In Adelaide, the strongest quarterly value gains were in Largs North, Ottoway and North Haven, close to trendy breweries and beaches.

The stellar performance across Adelaide reflects the high, ongoing demand across the state, positive trends in interstate migration, relatively affordable dwelling values, and low levels of advertised stock.

CoreLogic’s median dwelling value for Adelaide was $602,000 at the end of March, making it the country’s third most affordable capital city behind Perth and Darwin.

Canberra saw 5.2% of markets analysed see a quarterly decline in values. Unlike other capital cities, the strength of the Canberra market was most evident in the unit segment, where not a single suburb saw a fall in unit declines over the quarter or year.

Ms Owen puts the strength of Canberra’s unit market to “relative affordability compared to the house segment, as well as increased investor participation in housing markets, as rents rise and units generally offer better gross rent yields.”

CoreLogic analysed 55 house and unit markets across Hobart for the March quarter, with 10.9% of suburbs recording a decline in values.

Ms Owen said Tasmania’s many tailwinds supported the market for long-term capital growth.

“While migration trends to the state have not been as favourable since the onset of COVID-19, eased travel restrictions may see a more robust return in domestic and international tourism, which would support economic conditions, and likely further tighten the rental market,” she said.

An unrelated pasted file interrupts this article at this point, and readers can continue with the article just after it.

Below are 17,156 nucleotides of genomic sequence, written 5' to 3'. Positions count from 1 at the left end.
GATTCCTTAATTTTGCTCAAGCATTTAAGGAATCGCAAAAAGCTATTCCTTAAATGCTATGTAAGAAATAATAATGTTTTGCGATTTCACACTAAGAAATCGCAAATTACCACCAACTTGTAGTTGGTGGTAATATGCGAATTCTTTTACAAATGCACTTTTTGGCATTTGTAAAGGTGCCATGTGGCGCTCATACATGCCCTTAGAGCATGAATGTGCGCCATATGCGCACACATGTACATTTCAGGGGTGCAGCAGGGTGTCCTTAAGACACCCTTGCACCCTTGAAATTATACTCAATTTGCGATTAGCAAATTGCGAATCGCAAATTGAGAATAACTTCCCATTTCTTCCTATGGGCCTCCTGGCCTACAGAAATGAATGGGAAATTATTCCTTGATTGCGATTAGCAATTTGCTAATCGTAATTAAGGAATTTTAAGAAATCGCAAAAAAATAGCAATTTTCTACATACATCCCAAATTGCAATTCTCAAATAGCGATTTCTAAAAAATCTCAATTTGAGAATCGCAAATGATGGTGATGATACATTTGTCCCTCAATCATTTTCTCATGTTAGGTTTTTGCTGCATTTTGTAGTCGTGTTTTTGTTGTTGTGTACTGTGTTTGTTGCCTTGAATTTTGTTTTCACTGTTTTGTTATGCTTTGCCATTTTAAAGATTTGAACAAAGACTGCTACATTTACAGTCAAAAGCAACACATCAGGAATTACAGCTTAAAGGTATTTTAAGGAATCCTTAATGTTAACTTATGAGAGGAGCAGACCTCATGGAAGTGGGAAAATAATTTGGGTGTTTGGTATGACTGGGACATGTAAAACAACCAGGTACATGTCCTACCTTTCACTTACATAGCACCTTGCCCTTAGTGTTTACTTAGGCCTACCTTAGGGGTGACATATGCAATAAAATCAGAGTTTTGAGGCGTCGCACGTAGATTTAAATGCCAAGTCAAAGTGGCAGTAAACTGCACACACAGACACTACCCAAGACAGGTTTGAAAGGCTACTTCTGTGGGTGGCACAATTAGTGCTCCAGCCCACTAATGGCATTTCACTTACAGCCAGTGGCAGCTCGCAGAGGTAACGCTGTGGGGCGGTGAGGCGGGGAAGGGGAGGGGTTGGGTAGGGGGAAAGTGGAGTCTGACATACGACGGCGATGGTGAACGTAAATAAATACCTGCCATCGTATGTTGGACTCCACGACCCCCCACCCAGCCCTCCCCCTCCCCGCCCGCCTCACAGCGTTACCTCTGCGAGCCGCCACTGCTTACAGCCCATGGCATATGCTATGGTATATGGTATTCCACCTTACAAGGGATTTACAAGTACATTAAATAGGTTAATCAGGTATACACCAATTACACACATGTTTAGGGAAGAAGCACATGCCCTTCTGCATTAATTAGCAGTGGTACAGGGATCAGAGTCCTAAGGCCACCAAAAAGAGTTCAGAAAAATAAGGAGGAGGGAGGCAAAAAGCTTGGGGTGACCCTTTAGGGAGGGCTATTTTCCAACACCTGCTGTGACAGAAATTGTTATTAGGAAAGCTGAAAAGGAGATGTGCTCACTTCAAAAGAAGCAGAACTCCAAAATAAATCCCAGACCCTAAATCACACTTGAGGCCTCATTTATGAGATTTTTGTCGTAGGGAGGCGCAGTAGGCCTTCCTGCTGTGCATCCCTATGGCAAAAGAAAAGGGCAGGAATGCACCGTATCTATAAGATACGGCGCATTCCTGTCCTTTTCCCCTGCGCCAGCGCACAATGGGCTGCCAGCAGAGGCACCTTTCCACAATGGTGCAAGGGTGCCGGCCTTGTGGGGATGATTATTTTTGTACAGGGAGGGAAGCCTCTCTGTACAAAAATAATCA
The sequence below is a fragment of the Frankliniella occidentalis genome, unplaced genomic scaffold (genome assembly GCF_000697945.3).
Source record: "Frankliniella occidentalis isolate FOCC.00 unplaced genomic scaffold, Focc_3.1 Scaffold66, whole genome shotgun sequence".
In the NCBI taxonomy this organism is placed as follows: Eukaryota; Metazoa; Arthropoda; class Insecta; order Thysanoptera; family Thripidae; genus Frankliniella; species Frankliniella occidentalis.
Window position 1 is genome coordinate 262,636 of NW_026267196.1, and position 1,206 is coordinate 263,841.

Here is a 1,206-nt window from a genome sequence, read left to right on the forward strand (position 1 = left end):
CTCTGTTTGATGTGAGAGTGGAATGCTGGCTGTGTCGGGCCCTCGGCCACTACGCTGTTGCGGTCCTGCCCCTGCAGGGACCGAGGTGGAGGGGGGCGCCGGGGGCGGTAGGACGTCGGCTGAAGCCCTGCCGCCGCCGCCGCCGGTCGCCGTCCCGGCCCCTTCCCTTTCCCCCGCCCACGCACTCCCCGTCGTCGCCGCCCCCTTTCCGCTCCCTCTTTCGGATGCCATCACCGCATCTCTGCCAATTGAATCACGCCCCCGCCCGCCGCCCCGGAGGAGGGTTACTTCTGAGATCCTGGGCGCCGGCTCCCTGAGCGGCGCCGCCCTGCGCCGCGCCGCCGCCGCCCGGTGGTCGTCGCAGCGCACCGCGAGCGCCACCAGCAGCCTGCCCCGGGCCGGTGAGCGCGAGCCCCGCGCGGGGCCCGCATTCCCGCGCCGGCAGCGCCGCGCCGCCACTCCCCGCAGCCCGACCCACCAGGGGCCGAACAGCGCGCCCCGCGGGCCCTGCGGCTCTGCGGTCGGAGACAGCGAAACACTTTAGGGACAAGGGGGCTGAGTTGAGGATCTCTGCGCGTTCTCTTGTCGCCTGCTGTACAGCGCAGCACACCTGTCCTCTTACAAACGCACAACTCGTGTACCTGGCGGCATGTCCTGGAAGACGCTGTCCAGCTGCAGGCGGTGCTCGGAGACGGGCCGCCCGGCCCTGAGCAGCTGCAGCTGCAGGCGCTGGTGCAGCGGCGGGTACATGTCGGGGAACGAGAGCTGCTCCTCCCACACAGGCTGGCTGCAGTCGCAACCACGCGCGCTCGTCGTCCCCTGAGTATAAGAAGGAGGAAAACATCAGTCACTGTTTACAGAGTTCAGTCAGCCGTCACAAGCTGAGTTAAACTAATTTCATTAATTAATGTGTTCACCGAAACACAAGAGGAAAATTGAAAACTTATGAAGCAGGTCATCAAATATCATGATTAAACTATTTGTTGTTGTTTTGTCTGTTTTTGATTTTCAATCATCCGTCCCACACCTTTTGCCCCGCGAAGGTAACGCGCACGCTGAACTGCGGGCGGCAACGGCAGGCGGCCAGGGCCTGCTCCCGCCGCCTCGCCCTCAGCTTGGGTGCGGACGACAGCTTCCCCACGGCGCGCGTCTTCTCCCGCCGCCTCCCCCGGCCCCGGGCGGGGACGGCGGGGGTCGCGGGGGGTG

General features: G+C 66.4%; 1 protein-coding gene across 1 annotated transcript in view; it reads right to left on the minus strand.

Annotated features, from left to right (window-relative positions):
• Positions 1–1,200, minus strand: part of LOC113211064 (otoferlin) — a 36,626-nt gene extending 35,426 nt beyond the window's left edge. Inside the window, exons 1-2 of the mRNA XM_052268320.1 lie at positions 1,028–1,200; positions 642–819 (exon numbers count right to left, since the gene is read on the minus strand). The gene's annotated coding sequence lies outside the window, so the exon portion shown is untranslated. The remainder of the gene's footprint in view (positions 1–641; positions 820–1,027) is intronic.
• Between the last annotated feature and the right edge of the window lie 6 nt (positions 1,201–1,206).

“This beautiful state still poses inviting opportunities for retirees and tree-changers, with dwelling values sitting relatively low compared with nearby southern states.”

Across Perth and Darwin, the portion of markets seeing a quarterly decline was 13.4% and 18.0% respectively. Despite seemingly high instances of quarterly value falls, these markets overall have enjoyed decent value gains in the March quarter.

Across Perth, value gains were strongest in Wannanup units, up 9.3% in the quarter, while the top house market was Forrestdale, with gains of 5.3%.

Access CoreLogic’s Mapping the Market tool at www.corelogic.com.au/our-data/mapping-market.

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CoreLogic Australia

CoreLogic Australia